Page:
That was the worst flooding we've had for several years; my plot drained in 24 hours, but other people didn't get off so lightly. Something's hit the tomatoes. My neighbour thinks it's blight, but they don't have the classic symptoms, so I'm hoping it's just the effects of the flood, and they'll recover. Otherwise, the sweet corn is flourishing, but the squashes are a mixed bunch. The plants in full sun are flourishing, but anything with any shade at all has just sulked and done nothing. I often underplant them with corn, or anything which is due to come out within a short time, but this year it just hasn't worked at all.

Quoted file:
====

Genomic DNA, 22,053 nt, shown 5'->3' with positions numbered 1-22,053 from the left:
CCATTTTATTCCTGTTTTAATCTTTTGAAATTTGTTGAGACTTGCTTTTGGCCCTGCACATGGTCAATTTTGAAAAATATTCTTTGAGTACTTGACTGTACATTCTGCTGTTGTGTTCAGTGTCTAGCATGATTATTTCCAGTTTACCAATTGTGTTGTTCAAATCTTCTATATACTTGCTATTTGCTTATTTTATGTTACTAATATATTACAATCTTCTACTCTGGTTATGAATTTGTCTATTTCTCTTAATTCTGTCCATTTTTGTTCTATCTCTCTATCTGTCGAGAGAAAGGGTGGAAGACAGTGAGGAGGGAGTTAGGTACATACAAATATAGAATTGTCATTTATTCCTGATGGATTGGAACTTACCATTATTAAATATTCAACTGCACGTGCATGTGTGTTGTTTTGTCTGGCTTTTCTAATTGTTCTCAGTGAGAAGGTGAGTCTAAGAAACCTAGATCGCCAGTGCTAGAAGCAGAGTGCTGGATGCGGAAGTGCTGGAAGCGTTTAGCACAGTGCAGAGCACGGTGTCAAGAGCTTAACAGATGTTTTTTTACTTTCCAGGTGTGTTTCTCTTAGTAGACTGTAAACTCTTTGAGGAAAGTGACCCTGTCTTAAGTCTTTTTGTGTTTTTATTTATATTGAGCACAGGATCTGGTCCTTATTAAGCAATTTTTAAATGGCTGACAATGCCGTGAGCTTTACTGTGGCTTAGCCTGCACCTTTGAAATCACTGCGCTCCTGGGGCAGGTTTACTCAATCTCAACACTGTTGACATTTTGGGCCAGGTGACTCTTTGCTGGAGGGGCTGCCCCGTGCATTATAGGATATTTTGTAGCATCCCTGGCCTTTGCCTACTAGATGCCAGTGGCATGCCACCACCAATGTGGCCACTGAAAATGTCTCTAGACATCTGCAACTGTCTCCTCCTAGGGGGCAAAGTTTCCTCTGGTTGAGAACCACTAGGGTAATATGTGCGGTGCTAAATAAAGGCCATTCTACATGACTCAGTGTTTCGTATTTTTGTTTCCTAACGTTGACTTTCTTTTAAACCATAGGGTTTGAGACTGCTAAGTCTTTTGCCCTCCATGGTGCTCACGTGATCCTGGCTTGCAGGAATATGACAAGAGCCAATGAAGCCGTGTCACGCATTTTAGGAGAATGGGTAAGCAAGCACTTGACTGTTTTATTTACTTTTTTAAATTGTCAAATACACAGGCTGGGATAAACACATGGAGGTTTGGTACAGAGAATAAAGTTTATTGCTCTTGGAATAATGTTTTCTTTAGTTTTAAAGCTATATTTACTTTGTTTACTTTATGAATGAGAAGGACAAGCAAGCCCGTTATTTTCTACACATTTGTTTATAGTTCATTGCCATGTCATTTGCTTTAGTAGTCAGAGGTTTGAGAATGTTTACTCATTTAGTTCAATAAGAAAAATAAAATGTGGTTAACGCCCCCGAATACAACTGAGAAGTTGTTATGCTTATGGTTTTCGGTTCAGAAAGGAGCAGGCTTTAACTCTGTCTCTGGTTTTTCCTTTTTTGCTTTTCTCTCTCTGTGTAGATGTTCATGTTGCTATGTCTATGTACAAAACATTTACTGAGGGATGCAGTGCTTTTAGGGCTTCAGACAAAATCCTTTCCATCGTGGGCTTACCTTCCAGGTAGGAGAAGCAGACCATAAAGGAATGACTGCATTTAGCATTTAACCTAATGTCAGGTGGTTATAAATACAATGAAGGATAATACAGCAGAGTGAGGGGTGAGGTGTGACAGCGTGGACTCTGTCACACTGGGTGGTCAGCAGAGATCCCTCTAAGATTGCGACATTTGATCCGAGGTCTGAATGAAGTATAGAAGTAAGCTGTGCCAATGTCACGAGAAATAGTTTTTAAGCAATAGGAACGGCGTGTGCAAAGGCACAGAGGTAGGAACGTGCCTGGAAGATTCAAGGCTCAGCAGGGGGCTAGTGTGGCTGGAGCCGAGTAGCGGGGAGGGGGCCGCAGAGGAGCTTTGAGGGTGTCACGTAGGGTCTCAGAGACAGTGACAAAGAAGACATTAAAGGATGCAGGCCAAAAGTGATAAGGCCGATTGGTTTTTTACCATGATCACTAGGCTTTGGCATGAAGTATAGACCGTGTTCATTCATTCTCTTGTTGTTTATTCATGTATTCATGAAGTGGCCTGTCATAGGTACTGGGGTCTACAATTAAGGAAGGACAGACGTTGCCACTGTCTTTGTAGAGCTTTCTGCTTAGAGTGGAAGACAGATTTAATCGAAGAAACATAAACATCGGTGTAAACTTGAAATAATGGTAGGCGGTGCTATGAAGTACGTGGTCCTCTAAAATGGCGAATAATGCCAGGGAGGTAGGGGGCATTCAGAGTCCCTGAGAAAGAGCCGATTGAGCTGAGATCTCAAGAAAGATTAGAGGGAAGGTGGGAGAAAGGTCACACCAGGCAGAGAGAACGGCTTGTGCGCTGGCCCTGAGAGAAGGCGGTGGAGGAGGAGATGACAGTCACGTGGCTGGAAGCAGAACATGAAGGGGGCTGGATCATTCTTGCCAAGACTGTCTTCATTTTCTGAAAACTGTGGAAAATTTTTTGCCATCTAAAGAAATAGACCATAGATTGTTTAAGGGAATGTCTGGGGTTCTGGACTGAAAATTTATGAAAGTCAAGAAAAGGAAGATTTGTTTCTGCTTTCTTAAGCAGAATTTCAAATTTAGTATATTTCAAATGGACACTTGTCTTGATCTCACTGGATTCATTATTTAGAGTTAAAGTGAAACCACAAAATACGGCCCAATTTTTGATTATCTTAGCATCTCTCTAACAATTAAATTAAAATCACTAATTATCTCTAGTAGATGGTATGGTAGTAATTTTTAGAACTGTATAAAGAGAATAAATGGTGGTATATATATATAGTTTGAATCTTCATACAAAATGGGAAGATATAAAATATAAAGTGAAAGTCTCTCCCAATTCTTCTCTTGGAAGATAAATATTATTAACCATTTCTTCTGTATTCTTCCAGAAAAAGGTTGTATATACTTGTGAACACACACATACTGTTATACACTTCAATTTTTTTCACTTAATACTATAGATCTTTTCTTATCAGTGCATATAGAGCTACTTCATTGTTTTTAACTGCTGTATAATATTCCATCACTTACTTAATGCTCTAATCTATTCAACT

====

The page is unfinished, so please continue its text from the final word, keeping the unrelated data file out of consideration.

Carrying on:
Those two swarms are both flourishing, with lots of flat-topped worker brood. The 'foreign' colony is well on the way to raising a new queen, from a frame of brood of my own strain. So no problems there. The trick is to get rid of their queen, and give them a week or so, in which they start raising new queens. Then destroy all the queen cells. By that time, thier own brood is too old to be converted into queens.
Give them a frame of eggs and young brood of a strin you do want, and they have no choice but to raise a queen from it. Leave it four days, then break down any capped cells. They cap then five days after hatching, andanything capped after four days was raised from a larva which was too old to make a good queen. Leave them a couple of open cells, and let them get on with it. As long as there are hives nearby with lots of drones, it usually works.
Early mechanical carriages
3 hours ago